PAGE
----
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Harry Potter was a good Christian?
December 28th, 2010
06:00 AM ET

Harry Potter was a good Christian?

By Eric Marrapodi, CNN Belief Blog Co-Editor

In a new book out this month, author Danielle Tumminio asserts Harry Potter is good Christian. Tumminio argues Potter lives a life that lines up with Christian values.

“I see him best as a seeker in a world where Christianity is not the vocabulary. I see him best as a seeker trying to live a life of faith in the same way a Christian seeker tries to live a life grace,” Tumminio told CNN.

Tumminio said she wrote God and Harry Potter at Yale: Teaching Faith and Fantasy Fiction in an Ivy League Classroom, to explore the contention by conservative Christians that Harry Potter is akin to heresy.

“I felt like the conversation about the Harry Potter series among Christians was really narrow,” Tumminio said.

Tumminio self-identifies as a Christian in the Episcopal tradition and has a two Masters degrees in religion from Yale University’s divinity school. The book grew out of an undergraduate course on the Potter series she taught at Yale.

When the Harry Potter series first burst on to the scene in 1998, some Christians denounced the book about a young wizard learning the ways of magic. Several small independent churches even publicly burned the books. The series ranks first in the American Library Association’s Top Banned/Challenged books from 2000-2009.

Lauve Steenhuisen, a visiting assistant professor at Georgetown University, says the criticism is understandable given the framework of faith for many conservative Christians.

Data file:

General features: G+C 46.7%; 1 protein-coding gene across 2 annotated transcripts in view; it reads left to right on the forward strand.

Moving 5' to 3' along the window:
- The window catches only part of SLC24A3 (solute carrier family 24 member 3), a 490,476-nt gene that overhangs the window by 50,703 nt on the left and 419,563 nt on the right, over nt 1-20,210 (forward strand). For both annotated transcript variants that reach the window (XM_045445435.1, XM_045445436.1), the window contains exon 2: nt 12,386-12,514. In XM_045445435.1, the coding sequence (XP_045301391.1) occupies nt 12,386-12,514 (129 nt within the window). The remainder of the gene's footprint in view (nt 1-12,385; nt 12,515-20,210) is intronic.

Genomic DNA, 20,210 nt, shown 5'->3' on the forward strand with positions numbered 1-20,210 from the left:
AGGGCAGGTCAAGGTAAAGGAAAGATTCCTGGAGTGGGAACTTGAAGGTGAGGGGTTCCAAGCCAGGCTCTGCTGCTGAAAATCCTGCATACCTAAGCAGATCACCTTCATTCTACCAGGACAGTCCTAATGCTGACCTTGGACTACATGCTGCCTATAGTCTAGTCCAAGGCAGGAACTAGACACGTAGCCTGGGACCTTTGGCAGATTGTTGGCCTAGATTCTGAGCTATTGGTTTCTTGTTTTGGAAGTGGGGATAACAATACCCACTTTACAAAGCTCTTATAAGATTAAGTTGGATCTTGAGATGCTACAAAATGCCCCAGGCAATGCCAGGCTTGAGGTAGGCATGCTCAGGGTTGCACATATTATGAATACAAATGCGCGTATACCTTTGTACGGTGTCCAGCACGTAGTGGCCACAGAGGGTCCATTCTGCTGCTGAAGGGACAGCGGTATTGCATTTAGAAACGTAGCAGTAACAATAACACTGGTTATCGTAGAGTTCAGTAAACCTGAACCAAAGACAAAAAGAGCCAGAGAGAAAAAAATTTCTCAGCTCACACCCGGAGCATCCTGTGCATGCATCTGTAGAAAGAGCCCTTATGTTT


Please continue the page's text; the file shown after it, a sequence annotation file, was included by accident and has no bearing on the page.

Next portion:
“The Christian paradigm is that you implore the divine - you await the grace of the divine - God is in total control. It’s dueling kingdoms,” she said. “In conservative Christianity there’s two kingdoms: the kingdom of God and the kingdom of Satan. If (Harry’s) not on one side, he’s on the other.”

But the criticism of the books stung Tumminio on a personal level. She said that criticism “wasn’t’ just doing the books an injustice, it was doing Christianity an injustice. First of all I was astounded so many of (the critics) hadn’t read the books.”

“I think that Harry lives a life that is in line with the values Christians line up with. What he grows to be good at is loving others - the fact he gives his life for his community, the fact that over and over he makes decisions that are better for others,” Tumminio said.

But that doesn’t make Harry Potter a Christian said Steenhuisen.

Hogwarts Academy is a very moral place but that morality is an ethical code entrenched in secularity, she said.

“The faculty is very eager to say we never do the curse of the this or that. There are rules that they are learning that are morally designed. I think it’s incredibly moral. There is tons of restraints of the power they’re gaining. They’re just not Christian. To be Christian it has to be intentional about being in Christ,” she said.